One of the big features and one of the greatest topics of controversy regarding the line is the introduction of the new paper-like surface. The grain isn’t particularly rough by it’s noticeable enough to make a difference. For someone like me who prefers to draw on paper the new texture makes the digital process feel much more natural. Combined with the new size upgrade which is roughly the size of my sketchbook and the provided software which I will get to later I find it more enjoyable to work 100% digital. However the down side is that apparently the rougher surface results in accelerated stylus nib wear and eventual surface wear. With this in mind I’ve increased pressure sensitivity and will cover the tablet with a protective layer of paper to extend the life of the surface so that I don’t have to pay more money to replace it.
Included with the tablet as expected is access to some software. Unlike previous versions which included the software on disk the software is download only. All users get access to the Nik Color Efex Pro WE6 suite of photographic filters and Wacom Brushes 3.0 for Photoshop. In addition users can download two of the three following packages: Adobe Photoshop Elements 7, Autodesk SketchBook Express 2010 and Corel Painter Sketch Pad. Since I already own Creative Suite CS2 I opted to get the latter two.
Corel Painter Sketch Pad
Of the two additional packages I downloaded Sketch Pad is my favorite. The user interface is quite friendly and easy to navigate. Of course it’s biggest selling-point is that it is essentially a digital analogue of a traditional sketchbook featuring pages and whatnot. It really reminds me of Microsoft OneNote which itself is a digital notebook. The organization of Sketch Pad should help me create more digital only art. As expected of Corel the included brushes and tools closely match their real-world counterparts. The speed and effortlessness afforded to me through my experience with watercolor and chalk and everything in between really makes drawing in Sketch Pad a blast.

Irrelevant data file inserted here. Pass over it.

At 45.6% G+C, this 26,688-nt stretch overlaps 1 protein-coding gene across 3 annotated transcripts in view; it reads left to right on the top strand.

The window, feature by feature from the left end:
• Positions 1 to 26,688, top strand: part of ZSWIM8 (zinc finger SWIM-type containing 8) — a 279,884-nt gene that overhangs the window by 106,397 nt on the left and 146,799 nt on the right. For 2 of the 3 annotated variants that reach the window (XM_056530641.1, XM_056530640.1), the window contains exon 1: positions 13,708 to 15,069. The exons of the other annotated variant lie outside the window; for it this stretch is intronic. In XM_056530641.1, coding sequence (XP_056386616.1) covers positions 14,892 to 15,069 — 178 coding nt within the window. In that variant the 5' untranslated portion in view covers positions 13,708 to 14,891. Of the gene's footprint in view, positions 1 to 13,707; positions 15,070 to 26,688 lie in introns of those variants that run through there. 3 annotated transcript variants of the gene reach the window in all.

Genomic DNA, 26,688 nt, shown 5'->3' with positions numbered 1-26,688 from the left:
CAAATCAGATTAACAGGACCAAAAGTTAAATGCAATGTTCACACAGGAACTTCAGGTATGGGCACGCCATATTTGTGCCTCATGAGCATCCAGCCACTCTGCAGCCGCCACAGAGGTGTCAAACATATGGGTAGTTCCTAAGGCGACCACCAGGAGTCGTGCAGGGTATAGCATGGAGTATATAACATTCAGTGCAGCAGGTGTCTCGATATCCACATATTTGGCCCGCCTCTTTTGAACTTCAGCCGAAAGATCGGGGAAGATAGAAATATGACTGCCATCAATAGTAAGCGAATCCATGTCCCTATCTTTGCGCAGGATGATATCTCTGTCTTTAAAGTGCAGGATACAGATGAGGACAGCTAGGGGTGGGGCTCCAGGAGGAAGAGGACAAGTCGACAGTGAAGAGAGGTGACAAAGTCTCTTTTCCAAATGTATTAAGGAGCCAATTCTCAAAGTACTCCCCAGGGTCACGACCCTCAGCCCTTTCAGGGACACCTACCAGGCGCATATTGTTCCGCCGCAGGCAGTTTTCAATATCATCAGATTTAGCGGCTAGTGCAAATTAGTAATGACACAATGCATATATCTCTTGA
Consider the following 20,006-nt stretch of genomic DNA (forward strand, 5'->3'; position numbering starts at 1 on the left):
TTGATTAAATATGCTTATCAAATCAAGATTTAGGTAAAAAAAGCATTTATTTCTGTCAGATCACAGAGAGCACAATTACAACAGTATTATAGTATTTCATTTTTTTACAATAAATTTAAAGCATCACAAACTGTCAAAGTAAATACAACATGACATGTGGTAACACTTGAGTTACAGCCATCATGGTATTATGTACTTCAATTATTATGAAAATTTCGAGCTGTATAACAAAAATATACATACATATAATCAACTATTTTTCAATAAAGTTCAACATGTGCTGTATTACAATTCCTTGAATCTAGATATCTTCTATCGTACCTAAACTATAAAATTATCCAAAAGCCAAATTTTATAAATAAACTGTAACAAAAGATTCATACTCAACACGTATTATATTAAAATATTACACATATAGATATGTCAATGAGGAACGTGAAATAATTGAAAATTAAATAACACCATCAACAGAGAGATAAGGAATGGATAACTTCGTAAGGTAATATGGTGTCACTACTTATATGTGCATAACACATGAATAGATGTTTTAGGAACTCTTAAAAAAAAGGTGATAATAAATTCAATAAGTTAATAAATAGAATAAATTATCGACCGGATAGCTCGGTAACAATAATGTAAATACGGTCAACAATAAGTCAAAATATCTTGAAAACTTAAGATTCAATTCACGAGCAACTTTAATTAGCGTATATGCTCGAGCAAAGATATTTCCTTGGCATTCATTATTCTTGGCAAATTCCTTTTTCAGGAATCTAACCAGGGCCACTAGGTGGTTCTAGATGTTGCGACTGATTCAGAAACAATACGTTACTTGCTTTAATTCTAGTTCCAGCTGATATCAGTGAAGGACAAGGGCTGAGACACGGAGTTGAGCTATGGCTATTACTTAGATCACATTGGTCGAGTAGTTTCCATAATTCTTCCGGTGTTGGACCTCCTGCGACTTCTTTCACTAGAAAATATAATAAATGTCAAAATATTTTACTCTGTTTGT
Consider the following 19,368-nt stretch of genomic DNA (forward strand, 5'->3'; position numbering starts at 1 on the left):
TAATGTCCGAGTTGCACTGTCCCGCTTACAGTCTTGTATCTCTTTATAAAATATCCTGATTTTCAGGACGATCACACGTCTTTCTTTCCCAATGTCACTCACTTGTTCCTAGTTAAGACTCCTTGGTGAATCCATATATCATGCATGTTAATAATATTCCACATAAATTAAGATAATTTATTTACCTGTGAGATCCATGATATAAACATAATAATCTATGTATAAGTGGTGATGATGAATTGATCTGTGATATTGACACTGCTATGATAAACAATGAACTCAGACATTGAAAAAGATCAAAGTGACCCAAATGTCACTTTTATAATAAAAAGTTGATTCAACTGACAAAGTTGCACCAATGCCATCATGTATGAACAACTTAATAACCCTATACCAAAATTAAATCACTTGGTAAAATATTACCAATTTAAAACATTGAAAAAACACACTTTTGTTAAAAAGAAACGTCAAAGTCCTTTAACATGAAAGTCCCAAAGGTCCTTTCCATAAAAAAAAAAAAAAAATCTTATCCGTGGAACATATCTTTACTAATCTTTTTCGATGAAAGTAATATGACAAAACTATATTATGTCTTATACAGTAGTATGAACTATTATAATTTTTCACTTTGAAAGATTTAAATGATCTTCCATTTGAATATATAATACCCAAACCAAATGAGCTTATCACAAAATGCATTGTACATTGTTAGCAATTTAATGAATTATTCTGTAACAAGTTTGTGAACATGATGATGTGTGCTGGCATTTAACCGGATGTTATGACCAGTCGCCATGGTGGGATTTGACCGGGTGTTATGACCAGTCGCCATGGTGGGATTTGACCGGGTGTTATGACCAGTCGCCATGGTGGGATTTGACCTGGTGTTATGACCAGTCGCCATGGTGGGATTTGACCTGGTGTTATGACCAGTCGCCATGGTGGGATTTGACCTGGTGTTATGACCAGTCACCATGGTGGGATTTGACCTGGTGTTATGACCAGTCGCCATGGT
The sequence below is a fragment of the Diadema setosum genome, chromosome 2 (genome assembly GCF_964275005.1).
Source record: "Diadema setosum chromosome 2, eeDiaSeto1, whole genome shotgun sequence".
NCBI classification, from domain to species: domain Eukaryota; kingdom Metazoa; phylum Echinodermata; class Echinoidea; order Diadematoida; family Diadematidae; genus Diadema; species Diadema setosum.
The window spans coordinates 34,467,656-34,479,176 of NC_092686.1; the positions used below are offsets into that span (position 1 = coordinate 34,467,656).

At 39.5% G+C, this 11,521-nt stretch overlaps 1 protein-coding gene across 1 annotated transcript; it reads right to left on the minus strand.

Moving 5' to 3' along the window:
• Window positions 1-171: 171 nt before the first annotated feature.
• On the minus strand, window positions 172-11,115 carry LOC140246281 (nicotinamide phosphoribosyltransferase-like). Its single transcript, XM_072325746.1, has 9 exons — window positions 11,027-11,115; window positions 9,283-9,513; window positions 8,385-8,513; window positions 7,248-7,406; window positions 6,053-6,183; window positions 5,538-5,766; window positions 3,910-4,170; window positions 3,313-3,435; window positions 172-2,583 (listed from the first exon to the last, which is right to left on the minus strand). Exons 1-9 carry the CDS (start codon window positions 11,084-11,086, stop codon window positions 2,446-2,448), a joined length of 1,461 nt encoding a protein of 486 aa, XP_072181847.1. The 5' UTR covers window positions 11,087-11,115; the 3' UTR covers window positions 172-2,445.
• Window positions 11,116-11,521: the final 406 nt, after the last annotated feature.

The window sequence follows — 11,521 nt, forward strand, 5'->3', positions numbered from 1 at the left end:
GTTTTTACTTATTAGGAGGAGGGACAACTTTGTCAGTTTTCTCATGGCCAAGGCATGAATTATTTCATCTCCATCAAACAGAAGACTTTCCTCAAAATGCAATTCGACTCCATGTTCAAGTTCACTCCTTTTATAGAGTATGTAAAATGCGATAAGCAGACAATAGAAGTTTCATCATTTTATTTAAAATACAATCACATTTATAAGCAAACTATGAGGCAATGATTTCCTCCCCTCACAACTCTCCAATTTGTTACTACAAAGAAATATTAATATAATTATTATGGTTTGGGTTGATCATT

Autodesk SketchBook Express 2010
If Sketch Pad is a digital notebook then Sketchbook is a single sheet a paper. SketchBook is optimized for pen input and the user interface is designed to be easy to navigate using only the stylus. Most of the options are navigated using pen flicks which I admit were strange for me since I don’t normally utilize them. I can see how useful than can be though. Aside from the lack of page organization the tools are similar to Sketch Pad. I especially like the look of the pencil tool which helped with the above drawing. I still need to play around with the other brushes though for a better feel of the software package.
Overall I love my new Intuos4 Large tablet which is a step up in nearly every way from my old Intuos3 4 x 6. It’s basically everything I wanted and I’m sure it’ll make working on my digital art more efficient and more fun. My only concern is the reported nib and surface wear which I haven’t actually noticed yet given my short ownership time but I’ll make sure to take care of it so that I don’t witness it myself.